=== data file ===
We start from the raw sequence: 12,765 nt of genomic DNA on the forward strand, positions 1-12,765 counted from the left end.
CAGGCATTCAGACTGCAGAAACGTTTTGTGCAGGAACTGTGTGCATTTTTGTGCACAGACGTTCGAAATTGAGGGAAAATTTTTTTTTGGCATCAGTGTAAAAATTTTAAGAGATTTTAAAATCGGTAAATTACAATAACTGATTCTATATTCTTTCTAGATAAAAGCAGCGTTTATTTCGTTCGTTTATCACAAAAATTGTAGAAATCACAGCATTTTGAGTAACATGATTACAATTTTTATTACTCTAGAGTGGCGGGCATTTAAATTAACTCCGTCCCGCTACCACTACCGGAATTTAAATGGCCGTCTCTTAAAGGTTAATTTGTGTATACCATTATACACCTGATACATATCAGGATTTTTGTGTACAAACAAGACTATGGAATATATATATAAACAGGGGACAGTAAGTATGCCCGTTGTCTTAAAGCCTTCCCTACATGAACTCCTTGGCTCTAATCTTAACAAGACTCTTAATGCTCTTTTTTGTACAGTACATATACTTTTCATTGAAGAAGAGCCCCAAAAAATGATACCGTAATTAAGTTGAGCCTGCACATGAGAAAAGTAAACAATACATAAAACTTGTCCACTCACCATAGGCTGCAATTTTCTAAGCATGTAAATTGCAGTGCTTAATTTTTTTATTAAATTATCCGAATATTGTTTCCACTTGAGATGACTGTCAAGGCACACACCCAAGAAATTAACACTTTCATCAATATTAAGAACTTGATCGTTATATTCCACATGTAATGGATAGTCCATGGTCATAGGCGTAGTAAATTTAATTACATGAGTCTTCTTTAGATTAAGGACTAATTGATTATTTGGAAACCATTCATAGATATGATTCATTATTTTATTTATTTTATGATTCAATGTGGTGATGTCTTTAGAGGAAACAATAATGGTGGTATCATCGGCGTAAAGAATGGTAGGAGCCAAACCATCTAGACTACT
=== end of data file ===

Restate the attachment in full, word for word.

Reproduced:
We start from the raw sequence: 12,765 nt of genomic DNA on the forward strand, positions 1-12,765 counted from the left end.
CAGGCATTCAGACTGCAGAAACGTTTTGTGCAGGAACTGTGTGCATTTTTGTGCACAGACGTTCGAAATTGAGGGAAAATTTTTTTTTGGCATCAGTGTAAAAATTTTAAGAGATTTTAAAATCGGTAAATTACAATAACTGATTCTATATTCTTTCTAGATAAAAGCAGCGTTTATTTCGTTCGTTTATCACAAAAATTGTAGAAATCACAGCATTTTGAGTAACATGATTACAATTTTTATTACTCTAGAGTGGCGGGCATTTAAATTAACTCCGTCCCGCTACCACTACCGGAATTTAAATGGCCGTCTCTTAAAGGTTAATTTGTGTATACCATTATACACCTGATACATATCAGGATTTTTGTGTACAAACAAGACTATGGAATATATATATAAACAGGGGACAGTAAGTATGCCCGTTGTCTTAAAGCCTTCCCTACATGAACTCCTTGGCTCTAATCTTAACAAGACTCTTAATGCTCTTTTTTGTACAGTACATATACTTTTCATTGAAGAAGAGCCCCAAAAAATGATACCGTAATTAAGTTGAGCCTGCACATGAGAAAAGTAAACAATACATAAAACTTGTCCACTCACCATAGGCTGCAATTTTCTAAGCATGTAAATTGCAGTGCTTAATTTTTTTATTAAATTATCCGAATATTGTTTCCACTTGAGATGACTGTCAAGGCACACACCCAAGAAATTAACACTTTCATCAATATTAAGAACTTGATCGTTATATTCCACATGTAATGGATAGTCCATGGTCATAGGCGTAGTAAATTTAATTACATGAGTCTTCTTTAGATTAAGGACTAATTGATTATTTGGAAACCATTCATAGATATGATTCATTATTTTATTTATTTTATGATTCAATGTGGTGATGTCTTTAGAGGAAACAATAATGGTGGTATCATCGGCGTAAAGAATGGTAGGAGCCAAACCATCTAGACTACT